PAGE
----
Starting this September, hundreds of thousands of learners will begin studying reformed Functional Skills qualifications (FSQs) in English and maths, offered by a number of different awarding organisations.
At levels 1 and 2 these qualifications are used in apprenticeships and they will also be used in the new T Levels. All levels are taken by a range of adult learners and some 16 to 18-year-olds.
The new qualifications are intended to better reflect the needs of employers, while remaining accessible to students of similar abilities to those who have taken them in the past. So, while there are some changes to the content, the tests are not intended to be harder to pass than the old qualifications.
We carried out a detailed ‘technical evaluation’ process before the qualifications were made available, to check that the new tests are appropriate and that awarding organisations have suitably robust approaches to delivering these new qualifications.
A key aspect to delivering these new qualifications is how standards are set. This is the process of determining how many marks a learner needs to achieve a Pass on a given assessment. The test papers are designed to be similar in demand between awarding organisations and over time, but it’s challenging to achieve this precisely.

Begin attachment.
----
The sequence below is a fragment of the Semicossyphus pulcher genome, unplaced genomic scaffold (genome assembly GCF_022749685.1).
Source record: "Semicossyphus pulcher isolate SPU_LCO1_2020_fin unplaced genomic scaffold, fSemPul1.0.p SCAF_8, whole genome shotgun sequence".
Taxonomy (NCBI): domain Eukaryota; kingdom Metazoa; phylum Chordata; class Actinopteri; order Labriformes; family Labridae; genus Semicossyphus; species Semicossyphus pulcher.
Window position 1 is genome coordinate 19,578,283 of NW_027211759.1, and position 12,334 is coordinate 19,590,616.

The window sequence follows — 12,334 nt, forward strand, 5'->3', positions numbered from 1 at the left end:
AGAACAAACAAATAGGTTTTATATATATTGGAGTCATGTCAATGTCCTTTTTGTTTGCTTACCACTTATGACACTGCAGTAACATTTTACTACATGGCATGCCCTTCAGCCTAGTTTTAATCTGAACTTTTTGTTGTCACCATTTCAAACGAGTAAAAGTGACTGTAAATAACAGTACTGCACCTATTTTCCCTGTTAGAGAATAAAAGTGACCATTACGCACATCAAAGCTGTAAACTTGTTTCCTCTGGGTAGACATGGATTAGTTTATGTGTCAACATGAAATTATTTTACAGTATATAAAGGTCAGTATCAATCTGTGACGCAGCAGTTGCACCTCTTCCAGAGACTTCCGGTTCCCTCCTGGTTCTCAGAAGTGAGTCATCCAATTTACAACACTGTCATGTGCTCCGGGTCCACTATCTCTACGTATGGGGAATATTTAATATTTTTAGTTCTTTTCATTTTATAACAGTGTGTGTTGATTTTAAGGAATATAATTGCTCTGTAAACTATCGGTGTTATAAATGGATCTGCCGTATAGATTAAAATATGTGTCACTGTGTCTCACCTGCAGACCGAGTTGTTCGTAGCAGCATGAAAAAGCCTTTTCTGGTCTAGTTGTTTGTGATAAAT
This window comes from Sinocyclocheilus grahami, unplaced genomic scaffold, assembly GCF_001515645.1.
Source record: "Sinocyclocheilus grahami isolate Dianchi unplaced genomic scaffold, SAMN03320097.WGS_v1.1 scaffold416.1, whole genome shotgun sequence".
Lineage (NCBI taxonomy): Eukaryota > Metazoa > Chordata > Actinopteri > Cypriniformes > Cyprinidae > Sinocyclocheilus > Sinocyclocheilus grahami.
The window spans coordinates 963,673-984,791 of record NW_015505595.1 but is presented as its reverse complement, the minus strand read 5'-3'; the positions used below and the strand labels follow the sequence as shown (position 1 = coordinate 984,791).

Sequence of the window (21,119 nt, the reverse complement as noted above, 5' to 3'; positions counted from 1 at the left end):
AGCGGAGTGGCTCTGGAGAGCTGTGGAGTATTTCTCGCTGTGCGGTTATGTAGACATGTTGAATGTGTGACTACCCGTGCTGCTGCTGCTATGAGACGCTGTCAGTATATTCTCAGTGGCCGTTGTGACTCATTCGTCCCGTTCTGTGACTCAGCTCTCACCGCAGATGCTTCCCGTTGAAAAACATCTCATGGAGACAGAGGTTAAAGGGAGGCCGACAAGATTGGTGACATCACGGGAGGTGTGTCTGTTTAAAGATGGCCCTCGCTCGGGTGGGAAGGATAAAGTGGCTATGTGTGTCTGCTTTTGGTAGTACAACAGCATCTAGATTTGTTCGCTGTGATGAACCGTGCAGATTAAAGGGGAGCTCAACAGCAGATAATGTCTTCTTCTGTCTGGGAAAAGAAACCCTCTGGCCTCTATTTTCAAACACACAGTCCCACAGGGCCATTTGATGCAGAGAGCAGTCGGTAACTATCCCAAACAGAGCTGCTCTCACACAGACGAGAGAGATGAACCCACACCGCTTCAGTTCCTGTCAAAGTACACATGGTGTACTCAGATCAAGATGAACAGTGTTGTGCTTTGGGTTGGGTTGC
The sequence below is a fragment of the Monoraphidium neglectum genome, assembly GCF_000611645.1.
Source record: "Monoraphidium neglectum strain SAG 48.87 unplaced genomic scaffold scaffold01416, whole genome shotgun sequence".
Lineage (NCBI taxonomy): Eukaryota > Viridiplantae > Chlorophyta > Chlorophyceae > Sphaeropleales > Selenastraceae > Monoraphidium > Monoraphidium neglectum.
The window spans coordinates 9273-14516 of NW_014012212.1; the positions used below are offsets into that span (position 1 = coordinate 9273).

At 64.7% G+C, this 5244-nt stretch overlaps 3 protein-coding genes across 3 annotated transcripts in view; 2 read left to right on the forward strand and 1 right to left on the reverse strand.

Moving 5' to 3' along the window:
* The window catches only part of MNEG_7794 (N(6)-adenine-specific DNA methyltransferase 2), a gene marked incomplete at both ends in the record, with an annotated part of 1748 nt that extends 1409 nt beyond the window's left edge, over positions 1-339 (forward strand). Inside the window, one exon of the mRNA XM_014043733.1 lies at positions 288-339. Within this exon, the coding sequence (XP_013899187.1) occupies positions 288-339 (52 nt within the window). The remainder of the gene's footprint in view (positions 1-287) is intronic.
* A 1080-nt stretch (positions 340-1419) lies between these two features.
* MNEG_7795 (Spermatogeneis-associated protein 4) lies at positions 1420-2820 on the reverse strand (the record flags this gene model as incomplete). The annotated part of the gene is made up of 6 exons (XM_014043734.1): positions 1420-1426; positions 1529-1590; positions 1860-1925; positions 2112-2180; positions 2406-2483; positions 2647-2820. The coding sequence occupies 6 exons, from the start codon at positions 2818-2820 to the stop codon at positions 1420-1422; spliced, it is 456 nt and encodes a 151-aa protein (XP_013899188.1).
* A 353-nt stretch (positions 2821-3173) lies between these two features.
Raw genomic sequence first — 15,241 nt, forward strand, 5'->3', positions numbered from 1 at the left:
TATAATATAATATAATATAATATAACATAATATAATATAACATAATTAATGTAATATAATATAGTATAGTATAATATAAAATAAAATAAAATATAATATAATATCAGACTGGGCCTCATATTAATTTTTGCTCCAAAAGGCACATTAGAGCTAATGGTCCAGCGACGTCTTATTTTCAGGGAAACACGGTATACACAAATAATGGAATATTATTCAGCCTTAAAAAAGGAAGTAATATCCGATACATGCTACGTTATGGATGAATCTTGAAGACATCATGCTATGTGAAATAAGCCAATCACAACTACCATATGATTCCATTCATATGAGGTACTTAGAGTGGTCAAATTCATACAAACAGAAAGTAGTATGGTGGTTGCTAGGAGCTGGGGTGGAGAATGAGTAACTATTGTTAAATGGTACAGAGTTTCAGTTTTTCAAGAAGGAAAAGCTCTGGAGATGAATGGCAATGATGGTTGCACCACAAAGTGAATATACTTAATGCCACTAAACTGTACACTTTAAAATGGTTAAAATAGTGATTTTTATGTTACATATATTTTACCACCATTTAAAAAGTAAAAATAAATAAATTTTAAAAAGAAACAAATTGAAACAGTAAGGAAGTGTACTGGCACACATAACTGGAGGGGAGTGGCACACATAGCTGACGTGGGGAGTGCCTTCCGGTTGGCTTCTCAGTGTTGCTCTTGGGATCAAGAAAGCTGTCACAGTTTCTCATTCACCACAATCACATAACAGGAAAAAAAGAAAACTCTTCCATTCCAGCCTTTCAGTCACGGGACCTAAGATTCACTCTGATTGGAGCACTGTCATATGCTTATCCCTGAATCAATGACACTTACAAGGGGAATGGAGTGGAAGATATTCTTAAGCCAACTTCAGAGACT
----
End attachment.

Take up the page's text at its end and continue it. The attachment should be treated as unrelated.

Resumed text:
To account for this, pass marks will sometimes differ between awarding organisations and between different versions of the tests. This is to make sure that students are not unfairly advantaged or disadvantaged by sitting papers that are easier or more demanding than others.
In determining pass marks, awarding organisations will draw on a wide range of evidence. This typically includes examiner judgements about the level of demand of assessments and the quality of learners’ work, as well as statistics about how the papers have functioned.
Ahead of the first awards, we have made clear to awarding organisations that, when they set pass marks, we expect them to take account of the fact that students who are the first to take the new qualifications might perform slightly less well, as their teachers will be less familiar with the requirements of the new specifications.
Our view is that the initial standard setting needs to take account of that, to ensure fairness between learners taking the new assessments and those who took the existing ones, and we will be closely monitoring the first awards.
The fundamental aim here is that, in general, a learner who would have passed the previous FSQs would achieve a pass in the reformed qualifications, and that it is no easier to achieve a pass with one awarding organisation than with another.